NAPOCOR alleges that its debit was necessarily valid, as it was able to properly substantiate with competent evidence its overpayment and the alleged prevailing circumstances, rendering the execution inequitable. This overpayment was allegedly due to Delta P unjustifiably excluding the market fluctuations and transshipment costs that resulted to an erroneous computation, which led the NAPOCOR to make an overpayment of P24,449,247.36 representing the difference between the allowable fuel cost and the actual fuel cost.25
When NAPOCOR took on the responsibility of delivering fuel to Delta P, the latter, thus, became liable to compensate NAPOCOR all the incremental costs for delivering fuel, including the market fluctuations and transshipment costs from the period of March 2003 to June 2003. NAPOCOR alleges that its computation showed that Delta P merely indicated a zero amount in the fuel tariff, but the incremental fuel costs were not included, and that the increase in the cost of fuel in the international market was not taken into consideration by Delta P in its computation. Delta P, instead, relied on the reference rate stated in the PPA formula, and disregarded market fluctuations and transshipment costs.26
NAPOCOR, further, alleges that the principles of unjust enrichment and solution indebiti are applicable to the case at bar. As NAPOCOR took on the responsibility of delivering fuel to Delta P, the latter became liable to compensate NAPOCOR for all the incremental costs of the delivery, which included market fluctuations and transshipment.27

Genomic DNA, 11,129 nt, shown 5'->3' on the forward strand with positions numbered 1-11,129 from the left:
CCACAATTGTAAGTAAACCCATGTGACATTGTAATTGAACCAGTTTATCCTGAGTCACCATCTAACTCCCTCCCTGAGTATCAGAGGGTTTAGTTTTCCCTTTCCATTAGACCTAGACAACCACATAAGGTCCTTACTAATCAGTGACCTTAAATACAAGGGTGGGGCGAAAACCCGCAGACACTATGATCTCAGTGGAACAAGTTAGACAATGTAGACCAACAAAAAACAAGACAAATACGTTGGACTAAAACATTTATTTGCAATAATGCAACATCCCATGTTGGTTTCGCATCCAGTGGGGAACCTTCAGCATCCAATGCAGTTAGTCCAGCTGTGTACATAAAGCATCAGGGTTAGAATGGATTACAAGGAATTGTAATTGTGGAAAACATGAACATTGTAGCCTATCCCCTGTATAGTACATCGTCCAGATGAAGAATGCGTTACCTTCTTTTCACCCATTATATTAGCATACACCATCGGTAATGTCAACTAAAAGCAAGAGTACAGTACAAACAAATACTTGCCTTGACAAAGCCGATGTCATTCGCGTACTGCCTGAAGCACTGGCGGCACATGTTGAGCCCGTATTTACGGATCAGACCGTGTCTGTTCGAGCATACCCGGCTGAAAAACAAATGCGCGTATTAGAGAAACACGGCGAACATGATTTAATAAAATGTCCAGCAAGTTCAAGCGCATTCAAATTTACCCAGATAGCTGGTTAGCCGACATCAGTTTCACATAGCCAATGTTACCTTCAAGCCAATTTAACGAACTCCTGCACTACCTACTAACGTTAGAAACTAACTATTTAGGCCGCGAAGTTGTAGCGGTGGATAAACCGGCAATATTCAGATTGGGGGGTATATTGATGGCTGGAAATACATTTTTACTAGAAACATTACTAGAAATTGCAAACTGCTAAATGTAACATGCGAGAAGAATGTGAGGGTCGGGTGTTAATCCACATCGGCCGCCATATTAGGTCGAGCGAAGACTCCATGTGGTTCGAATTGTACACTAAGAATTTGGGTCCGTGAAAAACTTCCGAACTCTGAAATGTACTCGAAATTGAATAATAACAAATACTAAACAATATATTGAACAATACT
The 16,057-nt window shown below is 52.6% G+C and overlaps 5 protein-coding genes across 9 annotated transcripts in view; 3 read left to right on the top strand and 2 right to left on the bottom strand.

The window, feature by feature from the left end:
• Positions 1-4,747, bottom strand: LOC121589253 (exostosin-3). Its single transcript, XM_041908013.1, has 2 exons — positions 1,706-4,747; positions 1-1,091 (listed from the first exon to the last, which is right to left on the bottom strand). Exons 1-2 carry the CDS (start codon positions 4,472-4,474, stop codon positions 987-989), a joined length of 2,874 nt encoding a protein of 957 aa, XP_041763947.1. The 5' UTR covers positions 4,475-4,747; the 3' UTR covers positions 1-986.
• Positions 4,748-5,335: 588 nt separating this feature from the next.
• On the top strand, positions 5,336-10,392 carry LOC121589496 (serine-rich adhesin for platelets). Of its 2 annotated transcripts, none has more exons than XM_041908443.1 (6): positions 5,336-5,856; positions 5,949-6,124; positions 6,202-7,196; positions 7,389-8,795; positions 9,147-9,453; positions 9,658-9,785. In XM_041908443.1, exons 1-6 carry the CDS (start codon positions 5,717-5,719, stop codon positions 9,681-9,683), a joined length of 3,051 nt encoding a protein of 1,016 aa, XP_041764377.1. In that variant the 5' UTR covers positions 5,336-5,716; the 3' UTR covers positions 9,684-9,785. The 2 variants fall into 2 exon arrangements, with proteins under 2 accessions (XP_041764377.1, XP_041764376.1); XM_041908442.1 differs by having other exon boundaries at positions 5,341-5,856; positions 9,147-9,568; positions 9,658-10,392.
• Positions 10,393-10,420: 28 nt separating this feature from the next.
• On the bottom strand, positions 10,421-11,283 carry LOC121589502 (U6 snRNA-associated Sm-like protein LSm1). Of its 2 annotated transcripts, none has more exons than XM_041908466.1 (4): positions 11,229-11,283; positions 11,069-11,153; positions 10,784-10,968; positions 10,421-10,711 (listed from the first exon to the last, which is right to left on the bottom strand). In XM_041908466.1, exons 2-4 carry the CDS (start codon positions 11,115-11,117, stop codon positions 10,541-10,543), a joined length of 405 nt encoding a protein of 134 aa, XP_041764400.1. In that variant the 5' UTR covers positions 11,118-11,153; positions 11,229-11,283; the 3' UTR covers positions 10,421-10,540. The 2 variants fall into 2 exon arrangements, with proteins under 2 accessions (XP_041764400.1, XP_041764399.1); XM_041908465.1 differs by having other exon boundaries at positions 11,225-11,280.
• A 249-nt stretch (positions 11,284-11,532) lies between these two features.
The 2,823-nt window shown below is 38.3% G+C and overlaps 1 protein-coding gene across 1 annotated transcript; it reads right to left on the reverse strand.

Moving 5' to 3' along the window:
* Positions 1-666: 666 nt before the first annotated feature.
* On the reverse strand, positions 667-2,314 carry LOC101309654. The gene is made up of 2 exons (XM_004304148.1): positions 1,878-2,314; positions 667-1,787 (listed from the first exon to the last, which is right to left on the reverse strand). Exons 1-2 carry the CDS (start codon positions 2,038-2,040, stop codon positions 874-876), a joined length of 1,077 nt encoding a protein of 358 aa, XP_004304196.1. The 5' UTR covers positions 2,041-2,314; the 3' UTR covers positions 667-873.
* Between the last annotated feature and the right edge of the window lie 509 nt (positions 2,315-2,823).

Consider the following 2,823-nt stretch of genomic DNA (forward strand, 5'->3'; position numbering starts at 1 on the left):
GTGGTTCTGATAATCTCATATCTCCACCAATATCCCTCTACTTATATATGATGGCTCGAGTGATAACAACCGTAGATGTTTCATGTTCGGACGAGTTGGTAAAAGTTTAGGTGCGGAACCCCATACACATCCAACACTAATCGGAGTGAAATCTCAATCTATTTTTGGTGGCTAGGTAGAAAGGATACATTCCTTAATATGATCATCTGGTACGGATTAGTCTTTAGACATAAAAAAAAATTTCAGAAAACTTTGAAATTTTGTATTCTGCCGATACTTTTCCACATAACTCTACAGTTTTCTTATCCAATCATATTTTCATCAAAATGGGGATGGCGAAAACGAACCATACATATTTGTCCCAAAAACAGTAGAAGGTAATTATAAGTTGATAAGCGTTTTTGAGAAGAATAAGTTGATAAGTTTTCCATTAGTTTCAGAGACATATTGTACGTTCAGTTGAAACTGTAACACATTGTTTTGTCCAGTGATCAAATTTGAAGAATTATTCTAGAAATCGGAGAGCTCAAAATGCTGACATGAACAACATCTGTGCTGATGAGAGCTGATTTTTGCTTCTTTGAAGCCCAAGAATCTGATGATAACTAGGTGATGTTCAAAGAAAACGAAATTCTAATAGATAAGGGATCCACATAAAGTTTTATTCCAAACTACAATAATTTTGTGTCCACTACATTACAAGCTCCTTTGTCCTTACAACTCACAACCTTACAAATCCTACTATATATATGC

On the other hand, Delta P counters that NAPOCOR was unable to raise any arguments that have not already been considered, passed upon, and resolved by the trial court and the CA, and, in fact, are merely rehashes or reiterations of the points already adjudicated upon by the lower courts.28
For Delta P, the payment made to it by NAPOCOR was not made by mistake as it was pursuant to a decision that had already become final and executory29 and, as such, was now immutable and unalterable. Anent NAPOCOR's contention that it had the authority to conduct a post-audit of the adjudged amount based on the PPA with PPC which provided a formula in the fuel component computable in the billings to be provided by the power producer, Delta P contends that such is irrelevant to the case as the cause of action is not based on contract, but on the decision in Civil Case No. 3766.30
Delta P also points to the records showing that on cross-examination, officers of NAPOCOR admitted that any manifestation as to the amounts subjected to post-audit was only communicated internally and was not formally made known to Delta P. Witness testimony also showed that there was no disagreement regarding the fact that the invoices, which were adjusted by NAPOCOR, formed part of the decision in Civil Case No. 3766, further emphasizing the unilateral nature of NAPOCOR's deduction.31
For Delta P, not only did the decision in Civil Case No. 3766 become final and executory, the same was actually and already satisfied when NAPOCOR paid the sums adjudged without any condition or qualification.32
Ruling of the Court
NAPOCOR's petition is partly meritorious.
The debit was done unilaterally by
The Court adheres to the findings of fact consistent with both the RTC and the CA that the debit made by NAPOCOR was unilaterally done, and that NAPOCOR's supply of fuel to Delta P was an act of gratuity.
As a rule, the findings of fact of the RTC, as affirmed in totality by the CA, are binding and conclusive upon this Court. In Gatan v. Vinarao,33 the Court stated it has always accorded great weight and respect to the findings of fact of trial courts, especially in their assessment of the credibility of witnesses. It was held, thus: